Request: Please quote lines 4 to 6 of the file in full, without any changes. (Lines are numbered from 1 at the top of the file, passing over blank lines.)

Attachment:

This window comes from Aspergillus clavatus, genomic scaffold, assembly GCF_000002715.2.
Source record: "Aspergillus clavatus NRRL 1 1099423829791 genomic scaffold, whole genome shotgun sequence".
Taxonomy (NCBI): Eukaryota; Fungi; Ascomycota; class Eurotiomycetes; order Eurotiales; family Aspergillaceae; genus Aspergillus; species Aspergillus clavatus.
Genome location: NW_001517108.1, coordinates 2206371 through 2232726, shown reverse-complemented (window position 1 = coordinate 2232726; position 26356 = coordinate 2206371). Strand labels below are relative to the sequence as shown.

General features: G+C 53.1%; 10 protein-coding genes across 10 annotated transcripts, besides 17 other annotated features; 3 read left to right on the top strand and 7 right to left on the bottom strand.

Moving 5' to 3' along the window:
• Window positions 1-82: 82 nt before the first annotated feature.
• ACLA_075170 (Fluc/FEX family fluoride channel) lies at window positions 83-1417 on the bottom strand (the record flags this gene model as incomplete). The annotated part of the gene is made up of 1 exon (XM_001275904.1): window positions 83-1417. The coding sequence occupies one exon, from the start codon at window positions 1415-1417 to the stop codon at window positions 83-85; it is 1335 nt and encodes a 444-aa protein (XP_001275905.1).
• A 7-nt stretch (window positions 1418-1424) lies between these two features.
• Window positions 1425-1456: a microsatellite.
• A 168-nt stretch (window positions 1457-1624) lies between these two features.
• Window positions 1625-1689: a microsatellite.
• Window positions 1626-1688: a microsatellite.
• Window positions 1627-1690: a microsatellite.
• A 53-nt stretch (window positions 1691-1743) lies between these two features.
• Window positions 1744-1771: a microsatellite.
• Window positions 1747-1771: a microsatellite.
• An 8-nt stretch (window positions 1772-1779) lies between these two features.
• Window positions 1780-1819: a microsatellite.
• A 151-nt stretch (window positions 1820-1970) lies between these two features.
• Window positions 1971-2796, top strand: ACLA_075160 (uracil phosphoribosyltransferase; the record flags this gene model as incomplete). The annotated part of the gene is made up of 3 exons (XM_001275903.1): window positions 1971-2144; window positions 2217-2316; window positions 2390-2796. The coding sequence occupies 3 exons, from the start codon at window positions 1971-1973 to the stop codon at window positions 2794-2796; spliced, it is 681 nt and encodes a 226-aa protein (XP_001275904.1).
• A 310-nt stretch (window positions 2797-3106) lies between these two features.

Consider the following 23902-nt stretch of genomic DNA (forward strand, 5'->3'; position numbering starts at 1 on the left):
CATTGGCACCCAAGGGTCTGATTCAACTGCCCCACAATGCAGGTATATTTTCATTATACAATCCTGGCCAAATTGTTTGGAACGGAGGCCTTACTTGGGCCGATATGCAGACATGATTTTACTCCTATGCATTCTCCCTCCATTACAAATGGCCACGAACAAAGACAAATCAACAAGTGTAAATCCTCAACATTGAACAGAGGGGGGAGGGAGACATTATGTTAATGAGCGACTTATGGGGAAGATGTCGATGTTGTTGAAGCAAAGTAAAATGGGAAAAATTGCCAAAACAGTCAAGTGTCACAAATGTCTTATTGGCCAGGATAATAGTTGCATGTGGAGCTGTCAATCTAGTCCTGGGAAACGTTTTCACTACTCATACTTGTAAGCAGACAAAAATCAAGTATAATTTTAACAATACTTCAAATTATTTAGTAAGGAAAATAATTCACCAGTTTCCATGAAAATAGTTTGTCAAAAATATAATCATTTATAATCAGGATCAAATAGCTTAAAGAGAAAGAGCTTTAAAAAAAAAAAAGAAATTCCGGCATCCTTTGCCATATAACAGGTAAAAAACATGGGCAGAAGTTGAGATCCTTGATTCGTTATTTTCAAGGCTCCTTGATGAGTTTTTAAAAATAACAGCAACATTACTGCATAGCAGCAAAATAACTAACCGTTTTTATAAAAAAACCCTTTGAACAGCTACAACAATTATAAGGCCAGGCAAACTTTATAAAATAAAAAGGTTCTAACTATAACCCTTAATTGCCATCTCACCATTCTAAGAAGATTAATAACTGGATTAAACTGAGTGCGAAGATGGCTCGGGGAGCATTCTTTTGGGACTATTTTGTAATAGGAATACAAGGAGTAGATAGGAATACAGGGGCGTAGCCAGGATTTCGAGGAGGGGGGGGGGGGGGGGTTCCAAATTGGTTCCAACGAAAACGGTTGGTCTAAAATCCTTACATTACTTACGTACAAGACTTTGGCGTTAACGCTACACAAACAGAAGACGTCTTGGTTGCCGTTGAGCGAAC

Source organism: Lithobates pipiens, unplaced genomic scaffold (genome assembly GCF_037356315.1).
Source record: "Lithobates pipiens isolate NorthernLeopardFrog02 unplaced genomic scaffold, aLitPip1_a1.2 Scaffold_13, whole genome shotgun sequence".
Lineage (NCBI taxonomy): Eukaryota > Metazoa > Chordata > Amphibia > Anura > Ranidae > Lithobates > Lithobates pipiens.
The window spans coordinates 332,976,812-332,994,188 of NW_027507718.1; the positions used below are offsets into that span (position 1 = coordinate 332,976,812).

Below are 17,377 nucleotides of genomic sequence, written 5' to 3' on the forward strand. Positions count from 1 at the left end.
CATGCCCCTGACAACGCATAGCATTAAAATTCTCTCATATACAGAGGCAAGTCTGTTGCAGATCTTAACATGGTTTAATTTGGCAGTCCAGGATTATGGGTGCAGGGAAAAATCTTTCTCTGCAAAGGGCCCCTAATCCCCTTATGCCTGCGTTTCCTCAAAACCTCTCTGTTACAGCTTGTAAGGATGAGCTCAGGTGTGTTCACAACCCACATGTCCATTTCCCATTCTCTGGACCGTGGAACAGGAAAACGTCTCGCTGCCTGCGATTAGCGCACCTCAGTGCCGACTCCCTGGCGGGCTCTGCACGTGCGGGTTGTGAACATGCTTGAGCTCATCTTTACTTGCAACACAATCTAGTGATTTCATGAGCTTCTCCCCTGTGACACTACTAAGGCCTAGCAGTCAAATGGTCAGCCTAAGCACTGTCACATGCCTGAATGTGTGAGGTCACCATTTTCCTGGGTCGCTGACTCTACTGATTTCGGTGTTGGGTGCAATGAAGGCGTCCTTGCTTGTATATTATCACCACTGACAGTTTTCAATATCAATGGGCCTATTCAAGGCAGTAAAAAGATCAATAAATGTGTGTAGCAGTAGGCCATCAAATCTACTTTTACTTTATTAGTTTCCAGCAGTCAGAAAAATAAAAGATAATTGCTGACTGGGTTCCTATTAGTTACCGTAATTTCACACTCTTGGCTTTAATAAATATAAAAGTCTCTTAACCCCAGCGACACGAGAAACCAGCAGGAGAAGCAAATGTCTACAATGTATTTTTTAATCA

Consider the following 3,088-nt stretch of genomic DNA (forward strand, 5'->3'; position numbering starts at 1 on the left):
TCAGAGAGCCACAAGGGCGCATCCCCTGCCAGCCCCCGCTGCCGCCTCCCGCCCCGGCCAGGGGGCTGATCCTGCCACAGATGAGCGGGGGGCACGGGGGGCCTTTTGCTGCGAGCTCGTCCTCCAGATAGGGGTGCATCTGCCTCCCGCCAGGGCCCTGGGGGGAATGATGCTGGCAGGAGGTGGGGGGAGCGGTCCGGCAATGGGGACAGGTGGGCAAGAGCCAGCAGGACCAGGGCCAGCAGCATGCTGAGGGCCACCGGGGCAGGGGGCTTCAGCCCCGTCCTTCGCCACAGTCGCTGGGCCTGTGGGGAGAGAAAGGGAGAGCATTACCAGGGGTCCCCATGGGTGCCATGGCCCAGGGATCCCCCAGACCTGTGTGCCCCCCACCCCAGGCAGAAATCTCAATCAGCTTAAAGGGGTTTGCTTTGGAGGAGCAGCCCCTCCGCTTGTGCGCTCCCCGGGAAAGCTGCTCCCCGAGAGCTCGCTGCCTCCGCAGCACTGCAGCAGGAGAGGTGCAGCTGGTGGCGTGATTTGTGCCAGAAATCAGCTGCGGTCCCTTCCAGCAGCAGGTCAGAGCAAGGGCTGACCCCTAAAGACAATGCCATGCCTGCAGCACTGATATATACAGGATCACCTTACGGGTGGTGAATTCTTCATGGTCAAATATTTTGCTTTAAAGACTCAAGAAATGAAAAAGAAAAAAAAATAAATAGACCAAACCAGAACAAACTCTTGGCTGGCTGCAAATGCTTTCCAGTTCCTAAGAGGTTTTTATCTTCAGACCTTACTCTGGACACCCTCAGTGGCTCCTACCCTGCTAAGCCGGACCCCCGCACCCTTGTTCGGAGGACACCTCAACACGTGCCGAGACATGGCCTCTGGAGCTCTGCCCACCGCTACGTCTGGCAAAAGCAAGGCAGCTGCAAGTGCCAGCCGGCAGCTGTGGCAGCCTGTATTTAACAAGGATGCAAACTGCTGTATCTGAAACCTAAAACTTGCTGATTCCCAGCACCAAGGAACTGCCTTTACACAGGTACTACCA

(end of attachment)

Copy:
Genome location: NW_001517108.1, coordinates 2206371 through 2232726, shown reverse-complemented (window position 1 = coordinate 2232726; position 26356 = coordinate 2206371). Strand labels below are relative to the sequence as shown.

General features: G+C 53.1%; 10 protein-coding genes across 10 annotated transcripts, besides 17 other annotated features; 3 read left to right on the top strand and 7 right to left on the bottom strand.

Moving 5' to 3' along the window: